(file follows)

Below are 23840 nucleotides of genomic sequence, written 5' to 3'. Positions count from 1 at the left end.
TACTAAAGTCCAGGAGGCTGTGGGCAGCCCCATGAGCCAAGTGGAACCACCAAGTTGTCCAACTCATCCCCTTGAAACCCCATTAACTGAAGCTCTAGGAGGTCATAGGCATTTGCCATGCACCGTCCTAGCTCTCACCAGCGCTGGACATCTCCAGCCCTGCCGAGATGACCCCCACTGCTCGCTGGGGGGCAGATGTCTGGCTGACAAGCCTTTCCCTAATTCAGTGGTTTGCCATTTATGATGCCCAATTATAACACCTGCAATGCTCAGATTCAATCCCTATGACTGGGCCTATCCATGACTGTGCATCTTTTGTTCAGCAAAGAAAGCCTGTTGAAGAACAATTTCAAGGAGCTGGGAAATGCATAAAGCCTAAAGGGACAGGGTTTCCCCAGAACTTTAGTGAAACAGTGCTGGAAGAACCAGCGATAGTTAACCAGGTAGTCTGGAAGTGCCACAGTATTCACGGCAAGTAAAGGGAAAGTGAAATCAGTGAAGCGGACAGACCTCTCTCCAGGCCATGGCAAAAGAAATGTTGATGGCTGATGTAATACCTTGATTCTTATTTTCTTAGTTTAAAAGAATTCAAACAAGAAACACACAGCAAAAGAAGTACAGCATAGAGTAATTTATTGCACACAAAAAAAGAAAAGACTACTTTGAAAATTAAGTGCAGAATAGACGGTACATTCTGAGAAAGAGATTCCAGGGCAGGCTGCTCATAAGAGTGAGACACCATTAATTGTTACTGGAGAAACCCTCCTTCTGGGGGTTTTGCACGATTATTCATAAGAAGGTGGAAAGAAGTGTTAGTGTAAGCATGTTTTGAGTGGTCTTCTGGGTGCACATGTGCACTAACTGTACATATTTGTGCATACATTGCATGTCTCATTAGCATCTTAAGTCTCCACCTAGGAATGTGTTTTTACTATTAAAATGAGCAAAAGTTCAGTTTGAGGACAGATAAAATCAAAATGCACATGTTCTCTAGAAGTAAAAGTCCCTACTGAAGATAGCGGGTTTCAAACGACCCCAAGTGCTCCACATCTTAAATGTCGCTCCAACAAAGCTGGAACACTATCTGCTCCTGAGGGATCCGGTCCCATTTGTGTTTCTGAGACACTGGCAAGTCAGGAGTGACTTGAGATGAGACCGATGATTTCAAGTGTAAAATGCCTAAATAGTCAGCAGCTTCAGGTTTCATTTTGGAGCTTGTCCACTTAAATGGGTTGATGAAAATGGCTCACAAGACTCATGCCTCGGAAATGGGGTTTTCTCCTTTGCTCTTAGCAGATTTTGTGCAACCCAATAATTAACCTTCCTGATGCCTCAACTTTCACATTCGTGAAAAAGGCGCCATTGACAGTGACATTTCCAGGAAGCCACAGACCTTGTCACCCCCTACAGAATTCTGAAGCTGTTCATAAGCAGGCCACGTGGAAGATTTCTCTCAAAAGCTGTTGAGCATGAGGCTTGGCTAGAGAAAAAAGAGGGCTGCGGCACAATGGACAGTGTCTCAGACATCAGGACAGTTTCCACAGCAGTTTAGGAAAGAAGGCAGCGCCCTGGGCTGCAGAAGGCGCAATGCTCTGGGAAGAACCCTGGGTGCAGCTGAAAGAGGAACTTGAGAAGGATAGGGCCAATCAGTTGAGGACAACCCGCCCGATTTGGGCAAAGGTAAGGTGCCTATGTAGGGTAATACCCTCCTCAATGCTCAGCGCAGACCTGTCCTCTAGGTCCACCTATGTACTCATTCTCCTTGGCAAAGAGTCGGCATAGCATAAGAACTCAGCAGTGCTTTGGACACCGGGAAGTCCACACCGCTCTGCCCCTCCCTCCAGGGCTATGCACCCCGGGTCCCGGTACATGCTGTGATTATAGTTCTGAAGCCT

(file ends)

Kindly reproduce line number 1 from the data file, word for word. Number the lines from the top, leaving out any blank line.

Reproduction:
Below are 23840 nucleotides of genomic sequence, written 5' to 3'. Positions count from 1 at the left end.